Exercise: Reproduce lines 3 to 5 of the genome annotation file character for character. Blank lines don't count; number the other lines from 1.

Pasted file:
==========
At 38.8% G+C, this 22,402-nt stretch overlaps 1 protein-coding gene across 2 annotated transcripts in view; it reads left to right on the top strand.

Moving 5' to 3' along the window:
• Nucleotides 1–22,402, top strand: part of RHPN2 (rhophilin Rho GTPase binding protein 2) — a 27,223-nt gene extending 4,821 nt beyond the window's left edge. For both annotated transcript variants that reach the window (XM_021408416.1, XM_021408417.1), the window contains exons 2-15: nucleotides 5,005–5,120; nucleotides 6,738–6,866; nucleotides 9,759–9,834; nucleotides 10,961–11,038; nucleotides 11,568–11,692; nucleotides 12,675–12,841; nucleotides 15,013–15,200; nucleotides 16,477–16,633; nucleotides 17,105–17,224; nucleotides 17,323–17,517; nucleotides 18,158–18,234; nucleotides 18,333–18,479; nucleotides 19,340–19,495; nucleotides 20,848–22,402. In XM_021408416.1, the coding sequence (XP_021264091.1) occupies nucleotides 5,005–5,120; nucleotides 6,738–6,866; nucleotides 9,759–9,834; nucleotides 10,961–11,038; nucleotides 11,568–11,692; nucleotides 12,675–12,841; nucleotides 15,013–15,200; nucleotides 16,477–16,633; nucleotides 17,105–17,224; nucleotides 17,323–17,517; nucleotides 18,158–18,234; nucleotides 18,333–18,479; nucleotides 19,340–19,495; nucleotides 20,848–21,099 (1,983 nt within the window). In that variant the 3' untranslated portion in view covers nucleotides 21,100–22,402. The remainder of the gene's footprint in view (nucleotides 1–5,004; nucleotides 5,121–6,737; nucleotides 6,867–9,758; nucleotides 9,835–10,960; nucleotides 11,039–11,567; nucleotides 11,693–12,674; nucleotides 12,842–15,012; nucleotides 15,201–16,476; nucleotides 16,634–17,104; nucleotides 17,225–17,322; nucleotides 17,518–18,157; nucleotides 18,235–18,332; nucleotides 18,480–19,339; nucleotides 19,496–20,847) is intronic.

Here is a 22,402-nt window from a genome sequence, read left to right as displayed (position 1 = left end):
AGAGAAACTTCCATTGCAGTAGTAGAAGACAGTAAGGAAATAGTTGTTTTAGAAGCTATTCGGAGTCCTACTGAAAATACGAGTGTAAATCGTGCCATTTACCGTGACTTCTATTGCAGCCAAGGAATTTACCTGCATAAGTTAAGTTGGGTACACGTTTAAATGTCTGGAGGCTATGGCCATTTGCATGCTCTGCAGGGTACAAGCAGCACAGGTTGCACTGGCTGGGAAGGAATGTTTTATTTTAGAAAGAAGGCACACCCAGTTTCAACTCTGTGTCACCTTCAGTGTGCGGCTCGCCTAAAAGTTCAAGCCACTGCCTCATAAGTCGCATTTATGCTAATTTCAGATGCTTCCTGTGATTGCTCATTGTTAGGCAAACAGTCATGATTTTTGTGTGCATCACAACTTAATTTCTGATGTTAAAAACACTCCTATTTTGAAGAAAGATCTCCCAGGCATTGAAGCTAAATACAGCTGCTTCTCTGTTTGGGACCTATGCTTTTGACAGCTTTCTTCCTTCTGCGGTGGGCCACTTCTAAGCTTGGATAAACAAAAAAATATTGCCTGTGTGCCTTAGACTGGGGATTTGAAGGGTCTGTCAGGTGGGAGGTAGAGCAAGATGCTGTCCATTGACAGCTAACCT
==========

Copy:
• Nucleotides 1–22,402, top strand: part of RHPN2 (rhophilin Rho GTPase binding protein 2) — a 27,223-nt gene extending 4,821 nt beyond the window's left edge. For both annotated transcript variants that reach the window (XM_021408416.1, XM_021408417.1), the window contains exons 2-15: nucleotides 5,005–5,120; nucleotides 6,738–6,866; nucleotides 9,759–9,834; nucleotides 10,961–11,038; nucleotides 11,568–11,692; nucleotides 12,675–12,841; nucleotides 15,013–15,200; nucleotides 16,477–16,633; nucleotides 17,105–17,224; nucleotides 17,323–17,517; nucleotides 18,158–18,234; nucleotides 18,333–18,479; nucleotides 19,340–19,495; nucleotides 20,848–22,402. In XM_021408416.1, the coding sequence (XP_021264091.1) occupies nucleotides 5,005–5,120; nucleotides 6,738–6,866; nucleotides 9,759–9,834; nucleotides 10,961–11,038; nucleotides 11,568–11,692; nucleotides 12,675–12,841; nucleotides 15,013–15,200; nucleotides 16,477–16,633; nucleotides 17,105–17,224; nucleotides 17,323–17,517; nucleotides 18,158–18,234; nucleotides 18,333–18,479; nucleotides 19,340–19,495; nucleotides 20,848–21,099 (1,983 nt within the window). In that variant the 3' untranslated portion in view covers nucleotides 21,100–22,402. The remainder of the gene's footprint in view (nucleotides 1–5,004; nucleotides 5,121–6,737; nucleotides 6,867–9,758; nucleotides 9,835–10,960; nucleotides 11,039–11,567; nucleotides 11,693–12,674; nucleotides 12,842–15,012; nucleotides 15,201–16,476; nucleotides 16,634–17,104; nucleotides 17,225–17,322; nucleotides 17,518–18,157; nucleotides 18,235–18,332; nucleotides 18,480–19,339; nucleotides 19,496–20,847) is intronic.

Here is a 22,402-nt window from a genome sequence, read left to right as displayed (position 1 = left end):
AGAGAAACTTCCATTGCAGTAGTAGAAGACAGTAAGGAAATAGTTGTTTTAGAAGCTATTCGGAGTCCTACTGAAAATACGAGTGTAAATCGTGCCATTTACCGTGACTTCTATTGCAGCCAAGGAATTTACCTGCATAAGTTAAGTTGGGTACACGTTTAAATGTCTGGAGGCTATGGCCATTTGCATGCTCTGCAGGGTACAAGCAGCACAGGTTGCACTGGCTGGGAAGGAATGTTTTATTTTAGAAAGAAGGCACACCCAGTTTCAACTCTGTGTCACCTTCAGTGTGCGGCTCGCCTAAAAGTTCAAGCCACTGCCTCATAAGTCGCATTTATGCTAATTTCAGATGCTTCCTGTGATTGCTCATTGTTAGGCAAACAGTCATGATTTTTGTGTGCATCACAACTTAATTTCTGATGTTAAAAACACTCCTATTTTGAAGAAAGATCTCCCAGGCATTGAAGCTAAATACAGCTGCTTCTCTGTTTGGGACCTATGCTTTTGACAGCTTTCTTCCTTCTGCGGTGGGCCACTTCTAAGCTTGGATAAACAAAAAAATATTGCCTGTGTGCCTTAGACTGGGGATTTGAAGGGTCTGTCAGGTGGGAGGTAGAGCAAGATGCTGTCCATTGACAGCTAACCT